Weekly Packet: Ask the Right Cloud Questions
How should your organization prepare for the cloud? Have CIOs stopped fighting cloud computing? Is vendor lock-in so bad? The answers to these cloud questions lie below.
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When you’re making a cloud move, ask the right questions before you spend the money. This list is a good rundown of what to ask internally, including business function priorities, which applications to move to the cloud and when, and what type of integrations you might choose. Plus, asking the hard questions before moving apps off-site will lead you to consider the business benefits of a cloud move.
In related good news, a recent study found that CIOs have largely stopped fighting the idea of cloud computing. This may be in large part because the idea of cloud risk has changed dramatically in just a few years. Cloud computing is a lot more secure, and CIOs know that. The study found that public-sector CIOs in the U.S. are a lot farther behind in cloud adoption than private-sector ones—perhaps no surprise to those of you in government or nonprofits.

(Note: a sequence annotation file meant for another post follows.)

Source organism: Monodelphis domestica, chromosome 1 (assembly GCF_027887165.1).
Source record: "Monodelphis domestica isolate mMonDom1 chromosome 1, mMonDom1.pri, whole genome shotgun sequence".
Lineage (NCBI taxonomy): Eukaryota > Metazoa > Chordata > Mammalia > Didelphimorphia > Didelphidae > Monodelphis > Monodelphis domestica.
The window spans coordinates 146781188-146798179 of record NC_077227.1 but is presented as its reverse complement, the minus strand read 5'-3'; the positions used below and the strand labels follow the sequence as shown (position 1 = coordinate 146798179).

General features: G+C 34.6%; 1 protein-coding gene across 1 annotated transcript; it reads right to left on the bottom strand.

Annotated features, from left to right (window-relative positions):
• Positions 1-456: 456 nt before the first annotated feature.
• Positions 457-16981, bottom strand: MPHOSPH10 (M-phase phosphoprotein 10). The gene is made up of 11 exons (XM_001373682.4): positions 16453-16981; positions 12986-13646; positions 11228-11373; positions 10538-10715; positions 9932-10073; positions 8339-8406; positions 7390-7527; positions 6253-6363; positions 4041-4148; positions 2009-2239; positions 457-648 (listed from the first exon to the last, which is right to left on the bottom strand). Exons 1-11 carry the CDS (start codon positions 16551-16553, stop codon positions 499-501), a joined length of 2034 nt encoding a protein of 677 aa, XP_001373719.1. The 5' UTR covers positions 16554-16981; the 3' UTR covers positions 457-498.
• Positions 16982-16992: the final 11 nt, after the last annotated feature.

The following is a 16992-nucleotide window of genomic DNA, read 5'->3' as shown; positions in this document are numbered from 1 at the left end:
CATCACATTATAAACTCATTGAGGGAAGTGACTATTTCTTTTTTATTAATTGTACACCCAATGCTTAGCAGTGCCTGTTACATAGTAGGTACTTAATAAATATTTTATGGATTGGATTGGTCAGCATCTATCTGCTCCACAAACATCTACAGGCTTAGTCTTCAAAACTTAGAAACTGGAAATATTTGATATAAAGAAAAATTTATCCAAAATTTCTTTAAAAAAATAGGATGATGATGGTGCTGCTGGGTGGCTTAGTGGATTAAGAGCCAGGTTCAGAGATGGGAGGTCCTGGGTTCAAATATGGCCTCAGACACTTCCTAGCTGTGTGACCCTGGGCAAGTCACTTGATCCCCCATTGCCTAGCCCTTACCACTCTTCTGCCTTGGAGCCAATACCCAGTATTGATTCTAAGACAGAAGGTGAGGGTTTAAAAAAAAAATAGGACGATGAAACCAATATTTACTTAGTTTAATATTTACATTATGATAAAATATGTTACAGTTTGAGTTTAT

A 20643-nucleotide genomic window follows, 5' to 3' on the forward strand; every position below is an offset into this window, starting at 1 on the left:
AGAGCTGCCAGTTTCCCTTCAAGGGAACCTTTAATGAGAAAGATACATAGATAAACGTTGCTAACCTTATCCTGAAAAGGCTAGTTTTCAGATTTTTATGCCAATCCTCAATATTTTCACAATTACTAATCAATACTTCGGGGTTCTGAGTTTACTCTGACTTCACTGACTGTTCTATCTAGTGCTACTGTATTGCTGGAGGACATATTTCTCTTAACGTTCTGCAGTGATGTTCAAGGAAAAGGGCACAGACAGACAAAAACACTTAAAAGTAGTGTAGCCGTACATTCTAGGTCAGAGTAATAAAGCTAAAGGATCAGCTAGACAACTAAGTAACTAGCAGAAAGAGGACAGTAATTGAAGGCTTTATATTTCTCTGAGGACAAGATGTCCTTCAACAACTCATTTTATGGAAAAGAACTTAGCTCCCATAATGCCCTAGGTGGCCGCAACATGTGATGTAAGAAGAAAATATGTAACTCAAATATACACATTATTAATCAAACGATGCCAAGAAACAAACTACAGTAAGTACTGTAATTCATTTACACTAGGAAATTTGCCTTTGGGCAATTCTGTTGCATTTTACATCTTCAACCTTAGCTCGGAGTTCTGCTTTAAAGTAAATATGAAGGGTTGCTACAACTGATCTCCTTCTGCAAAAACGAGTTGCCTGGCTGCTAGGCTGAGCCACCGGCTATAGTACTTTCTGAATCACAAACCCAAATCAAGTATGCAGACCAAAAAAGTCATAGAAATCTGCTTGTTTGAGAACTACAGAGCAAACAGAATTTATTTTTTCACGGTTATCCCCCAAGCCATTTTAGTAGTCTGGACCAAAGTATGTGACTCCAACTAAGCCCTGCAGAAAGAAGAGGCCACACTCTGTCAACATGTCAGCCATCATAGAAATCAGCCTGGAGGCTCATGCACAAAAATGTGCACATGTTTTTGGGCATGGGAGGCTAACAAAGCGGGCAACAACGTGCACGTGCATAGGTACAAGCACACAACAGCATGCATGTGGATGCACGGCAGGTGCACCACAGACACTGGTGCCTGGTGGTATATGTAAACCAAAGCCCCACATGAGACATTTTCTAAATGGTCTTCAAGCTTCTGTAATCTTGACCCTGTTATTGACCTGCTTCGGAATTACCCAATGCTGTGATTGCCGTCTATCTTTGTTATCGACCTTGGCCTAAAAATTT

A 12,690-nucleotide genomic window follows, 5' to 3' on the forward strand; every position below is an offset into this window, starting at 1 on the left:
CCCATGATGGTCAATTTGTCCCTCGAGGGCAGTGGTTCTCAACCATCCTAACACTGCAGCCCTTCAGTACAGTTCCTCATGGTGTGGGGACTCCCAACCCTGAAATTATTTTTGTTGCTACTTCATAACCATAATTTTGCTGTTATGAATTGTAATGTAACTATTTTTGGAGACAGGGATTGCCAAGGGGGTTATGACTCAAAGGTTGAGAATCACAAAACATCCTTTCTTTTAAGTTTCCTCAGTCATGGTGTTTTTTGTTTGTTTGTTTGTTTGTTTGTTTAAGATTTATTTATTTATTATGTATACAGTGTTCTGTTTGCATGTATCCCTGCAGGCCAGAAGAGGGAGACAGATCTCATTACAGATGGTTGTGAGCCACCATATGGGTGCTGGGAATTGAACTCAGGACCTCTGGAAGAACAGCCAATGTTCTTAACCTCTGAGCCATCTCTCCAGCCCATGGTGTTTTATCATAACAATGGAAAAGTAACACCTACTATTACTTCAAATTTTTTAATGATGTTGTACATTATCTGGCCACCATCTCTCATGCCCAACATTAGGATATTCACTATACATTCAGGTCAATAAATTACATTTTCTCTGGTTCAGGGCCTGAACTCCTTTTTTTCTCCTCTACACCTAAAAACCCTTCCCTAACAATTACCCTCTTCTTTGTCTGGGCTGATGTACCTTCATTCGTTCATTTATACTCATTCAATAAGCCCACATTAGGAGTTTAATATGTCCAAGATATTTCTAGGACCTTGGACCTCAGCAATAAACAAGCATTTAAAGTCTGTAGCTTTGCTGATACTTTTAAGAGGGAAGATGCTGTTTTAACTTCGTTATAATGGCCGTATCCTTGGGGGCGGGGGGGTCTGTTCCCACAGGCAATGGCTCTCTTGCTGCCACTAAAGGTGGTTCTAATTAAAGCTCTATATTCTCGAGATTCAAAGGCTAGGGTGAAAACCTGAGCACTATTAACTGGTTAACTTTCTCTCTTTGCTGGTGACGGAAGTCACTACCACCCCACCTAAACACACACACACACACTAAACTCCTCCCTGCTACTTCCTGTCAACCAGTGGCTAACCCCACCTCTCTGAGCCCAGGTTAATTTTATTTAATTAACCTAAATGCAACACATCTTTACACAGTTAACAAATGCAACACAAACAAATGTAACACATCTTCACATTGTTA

Applications and services in the cloud can easily spin out of IT’s control, and so can the actual IT assets that users need. IT asset tracking has gained some notice so enterprises don’t lose track of what they own, whether hardware or software. Configuration monitoring usually uses agents to keep track of the laptops IT owns, and can look at software too.
Here’s a take on why vendor lock-in isn’t so bad for SDN. Included is a realistic discussion of the idealism that drives the idea of avoiding vendor lock-in. The concept of depending on one IT vendor for too much of your business needs may sound scary at first glance, but the point here is that the best SDN solutions are vendor-specific. Plus, IT infrastructure is becoming more complex all the time, and for SDN, disparate technology is coming together in one box. It should be stable and useful out of the box.
We checked in with IPv6 a few months back, and a few years back, and found nothing too exciting to report. Not much has changed. Packet Pushers says that it doesn’t make sense to allocate budget to IPv6, since it hasn’t proved to be important to the enterprise in any way. The addresses are hard to type, there are too many address types, it’s not more secure and compatibility tools from IPv4 are confusing. The only place it makes any sense is for internet public gateways if it’s needed for your clients. Otherwise, stick with IPv4.
Till next week, make good IT choices.
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